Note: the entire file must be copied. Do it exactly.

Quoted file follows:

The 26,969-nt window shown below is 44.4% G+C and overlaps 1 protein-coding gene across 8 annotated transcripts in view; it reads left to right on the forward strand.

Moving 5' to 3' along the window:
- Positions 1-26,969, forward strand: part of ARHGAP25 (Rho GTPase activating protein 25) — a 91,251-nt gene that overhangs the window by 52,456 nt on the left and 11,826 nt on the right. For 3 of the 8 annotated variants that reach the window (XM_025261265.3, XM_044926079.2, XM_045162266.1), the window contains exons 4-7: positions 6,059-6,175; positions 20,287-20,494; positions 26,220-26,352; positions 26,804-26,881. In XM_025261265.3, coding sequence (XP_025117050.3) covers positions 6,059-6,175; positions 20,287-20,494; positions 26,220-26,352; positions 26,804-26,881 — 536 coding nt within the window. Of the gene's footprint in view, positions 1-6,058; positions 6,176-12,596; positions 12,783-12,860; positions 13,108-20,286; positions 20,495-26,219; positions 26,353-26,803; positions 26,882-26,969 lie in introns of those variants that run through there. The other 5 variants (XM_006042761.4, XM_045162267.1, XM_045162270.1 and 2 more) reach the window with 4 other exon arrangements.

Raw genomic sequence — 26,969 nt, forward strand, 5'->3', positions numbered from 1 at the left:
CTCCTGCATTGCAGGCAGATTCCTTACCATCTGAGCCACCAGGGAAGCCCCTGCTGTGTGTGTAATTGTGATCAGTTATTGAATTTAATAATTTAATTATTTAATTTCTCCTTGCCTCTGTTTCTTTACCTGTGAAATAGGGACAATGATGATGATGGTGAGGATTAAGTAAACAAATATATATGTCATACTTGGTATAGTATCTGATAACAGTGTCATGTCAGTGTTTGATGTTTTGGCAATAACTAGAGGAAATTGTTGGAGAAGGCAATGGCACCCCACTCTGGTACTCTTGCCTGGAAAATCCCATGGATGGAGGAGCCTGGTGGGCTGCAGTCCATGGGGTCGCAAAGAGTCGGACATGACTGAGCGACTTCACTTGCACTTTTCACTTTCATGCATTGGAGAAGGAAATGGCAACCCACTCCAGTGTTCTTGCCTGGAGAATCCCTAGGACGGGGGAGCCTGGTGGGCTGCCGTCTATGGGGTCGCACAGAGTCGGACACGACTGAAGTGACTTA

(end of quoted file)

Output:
The 26,969-nt window shown below is 44.4% G+C and overlaps 1 protein-coding gene across 8 annotated transcripts in view; it reads left to right on the forward strand.

Moving 5' to 3' along the window:
- Positions 1-26,969, forward strand: part of ARHGAP25 (Rho GTPase activating protein 25) — a 91,251-nt gene that overhangs the window by 52,456 nt on the left and 11,826 nt on the right. For 3 of the 8 annotated variants that reach the window (XM_025261265.3, XM_044926079.2, XM_045162266.1), the window contains exons 4-7: positions 6,059-6,175; positions 20,287-20,494; positions 26,220-26,352; positions 26,804-26,881. In XM_025261265.3, coding sequence (XP_025117050.3) covers positions 6,059-6,175; positions 20,287-20,494; positions 26,220-26,352; positions 26,804-26,881 — 536 coding nt within the window. Of the gene's footprint in view, positions 1-6,058; positions 6,176-12,596; positions 12,783-12,860; positions 13,108-20,286; positions 20,495-26,219; positions 26,353-26,803; positions 26,882-26,969 lie in introns of those variants that run through there. The other 5 variants (XM_006042761.4, XM_045162267.1, XM_045162270.1 and 2 more) reach the window with 4 other exon arrangements.

Raw genomic sequence — 26,969 nt, forward strand, 5'->3', positions numbered from 1 at the left:
CTCCTGCATTGCAGGCAGATTCCTTACCATCTGAGCCACCAGGGAAGCCCCTGCTGTGTGTGTAATTGTGATCAGTTATTGAATTTAATAATTTAATTATTTAATTTCTCCTTGCCTCTGTTTCTTTACCTGTGAAATAGGGACAATGATGATGATGGTGAGGATTAAGTAAACAAATATATATGTCATACTTGGTATAGTATCTGATAACAGTGTCATGTCAGTGTTTGATGTTTTGGCAATAACTAGAGGAAATTGTTGGAGAAGGCAATGGCACCCCACTCTGGTACTCTTGCCTGGAAAATCCCATGGATGGAGGAGCCTGGTGGGCTGCAGTCCATGGGGTCGCAAAGAGTCGGACATGACTGAGCGACTTCACTTGCACTTTTCACTTTCATGCATTGGAGAAGGAAATGGCAACCCACTCCAGTGTTCTTGCCTGGAGAATCCCTAGGACGGGGGAGCCTGGTGGGCTGCCGTCTATGGGGTCGCACAGAGTCGGACACGACTGAAGTGACTTA